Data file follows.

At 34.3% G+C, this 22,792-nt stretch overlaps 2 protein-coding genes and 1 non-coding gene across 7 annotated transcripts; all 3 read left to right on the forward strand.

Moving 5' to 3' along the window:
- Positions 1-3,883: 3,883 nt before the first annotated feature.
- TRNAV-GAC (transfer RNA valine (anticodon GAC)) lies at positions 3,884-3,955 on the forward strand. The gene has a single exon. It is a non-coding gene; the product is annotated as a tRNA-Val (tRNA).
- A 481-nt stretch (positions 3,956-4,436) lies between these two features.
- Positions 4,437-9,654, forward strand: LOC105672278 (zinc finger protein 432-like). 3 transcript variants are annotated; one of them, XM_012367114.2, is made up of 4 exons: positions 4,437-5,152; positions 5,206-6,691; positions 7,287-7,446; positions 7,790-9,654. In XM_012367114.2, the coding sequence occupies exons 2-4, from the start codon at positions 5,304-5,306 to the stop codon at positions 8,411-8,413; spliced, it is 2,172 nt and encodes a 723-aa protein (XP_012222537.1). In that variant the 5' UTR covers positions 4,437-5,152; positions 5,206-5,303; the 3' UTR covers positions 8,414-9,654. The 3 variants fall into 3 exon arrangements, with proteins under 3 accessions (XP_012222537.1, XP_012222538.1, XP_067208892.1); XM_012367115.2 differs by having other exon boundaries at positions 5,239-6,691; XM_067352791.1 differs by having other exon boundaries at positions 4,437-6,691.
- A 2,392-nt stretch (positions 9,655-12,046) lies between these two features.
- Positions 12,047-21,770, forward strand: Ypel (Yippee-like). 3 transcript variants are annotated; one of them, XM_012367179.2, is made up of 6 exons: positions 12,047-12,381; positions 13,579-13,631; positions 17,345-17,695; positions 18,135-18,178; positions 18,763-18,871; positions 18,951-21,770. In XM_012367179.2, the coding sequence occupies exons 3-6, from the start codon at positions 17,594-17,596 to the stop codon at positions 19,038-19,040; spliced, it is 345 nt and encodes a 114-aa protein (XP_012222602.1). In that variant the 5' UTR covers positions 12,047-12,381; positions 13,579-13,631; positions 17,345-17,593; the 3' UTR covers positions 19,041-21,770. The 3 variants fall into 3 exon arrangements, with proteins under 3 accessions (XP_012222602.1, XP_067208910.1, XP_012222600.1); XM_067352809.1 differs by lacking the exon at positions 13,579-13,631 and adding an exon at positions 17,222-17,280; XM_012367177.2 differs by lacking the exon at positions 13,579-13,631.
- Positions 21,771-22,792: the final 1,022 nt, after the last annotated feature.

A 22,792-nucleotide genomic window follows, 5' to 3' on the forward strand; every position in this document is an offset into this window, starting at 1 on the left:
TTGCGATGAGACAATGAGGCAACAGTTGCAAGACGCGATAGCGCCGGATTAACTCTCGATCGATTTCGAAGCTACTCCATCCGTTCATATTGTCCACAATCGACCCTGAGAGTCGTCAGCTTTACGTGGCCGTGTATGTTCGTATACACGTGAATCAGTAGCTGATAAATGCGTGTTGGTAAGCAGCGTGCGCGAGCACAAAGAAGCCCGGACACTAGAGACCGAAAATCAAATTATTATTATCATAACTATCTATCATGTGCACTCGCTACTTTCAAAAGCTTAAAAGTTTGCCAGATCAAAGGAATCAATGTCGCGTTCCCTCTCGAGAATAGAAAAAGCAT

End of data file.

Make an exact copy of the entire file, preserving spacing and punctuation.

At 34.3% G+C, this 22,792-nt stretch overlaps 2 protein-coding genes and 1 non-coding gene across 7 annotated transcripts; all 3 read left to right on the forward strand.

Moving 5' to 3' along the window:
- Positions 1-3,883: 3,883 nt before the first annotated feature.
- TRNAV-GAC (transfer RNA valine (anticodon GAC)) lies at positions 3,884-3,955 on the forward strand. The gene has a single exon. It is a non-coding gene; the product is annotated as a tRNA-Val (tRNA).
- A 481-nt stretch (positions 3,956-4,436) lies between these two features.
- Positions 4,437-9,654, forward strand: LOC105672278 (zinc finger protein 432-like). 3 transcript variants are annotated; one of them, XM_012367114.2, is made up of 4 exons: positions 4,437-5,152; positions 5,206-6,691; positions 7,287-7,446; positions 7,790-9,654. In XM_012367114.2, the coding sequence occupies exons 2-4, from the start codon at positions 5,304-5,306 to the stop codon at positions 8,411-8,413; spliced, it is 2,172 nt and encodes a 723-aa protein (XP_012222537.1). In that variant the 5' UTR covers positions 4,437-5,152; positions 5,206-5,303; the 3' UTR covers positions 8,414-9,654. The 3 variants fall into 3 exon arrangements, with proteins under 3 accessions (XP_012222537.1, XP_012222538.1, XP_067208892.1); XM_012367115.2 differs by having other exon boundaries at positions 5,239-6,691; XM_067352791.1 differs by having other exon boundaries at positions 4,437-6,691.
- A 2,392-nt stretch (positions 9,655-12,046) lies between these two features.
- Positions 12,047-21,770, forward strand: Ypel (Yippee-like). 3 transcript variants are annotated; one of them, XM_012367179.2, is made up of 6 exons: positions 12,047-12,381; positions 13,579-13,631; positions 17,345-17,695; positions 18,135-18,178; positions 18,763-18,871; positions 18,951-21,770. In XM_012367179.2, the coding sequence occupies exons 3-6, from the start codon at positions 17,594-17,596 to the stop codon at positions 19,038-19,040; spliced, it is 345 nt and encodes a 114-aa protein (XP_012222602.1). In that variant the 5' UTR covers positions 12,047-12,381; positions 13,579-13,631; positions 17,345-17,593; the 3' UTR covers positions 19,041-21,770. The 3 variants fall into 3 exon arrangements, with proteins under 3 accessions (XP_012222602.1, XP_067208910.1, XP_012222600.1); XM_067352809.1 differs by lacking the exon at positions 13,579-13,631 and adding an exon at positions 17,222-17,280; XM_012367177.2 differs by lacking the exon at positions 13,579-13,631.
- Positions 21,771-22,792: the final 1,022 nt, after the last annotated feature.

A 22,792-nucleotide genomic window follows, 5' to 3' on the forward strand; every position in this document is an offset into this window, starting at 1 on the left:
TTGCGATGAGACAATGAGGCAACAGTTGCAAGACGCGATAGCGCCGGATTAACTCTCGATCGATTTCGAAGCTACTCCATCCGTTCATATTGTCCACAATCGACCCTGAGAGTCGTCAGCTTTACGTGGCCGTGTATGTTCGTATACACGTGAATCAGTAGCTGATAAATGCGTGTTGGTAAGCAGCGTGCGCGAGCACAAAGAAGCCCGGACACTAGAGACCGAAAATCAAATTATTATTATCATAACTATCTATCATGTGCACTCGCTACTTTCAAAAGCTTAAAAGTTTGCCAGATCAAAGGAATCAATGTCGCGTTCCCTCTCGAGAATAGAAAAAGCAT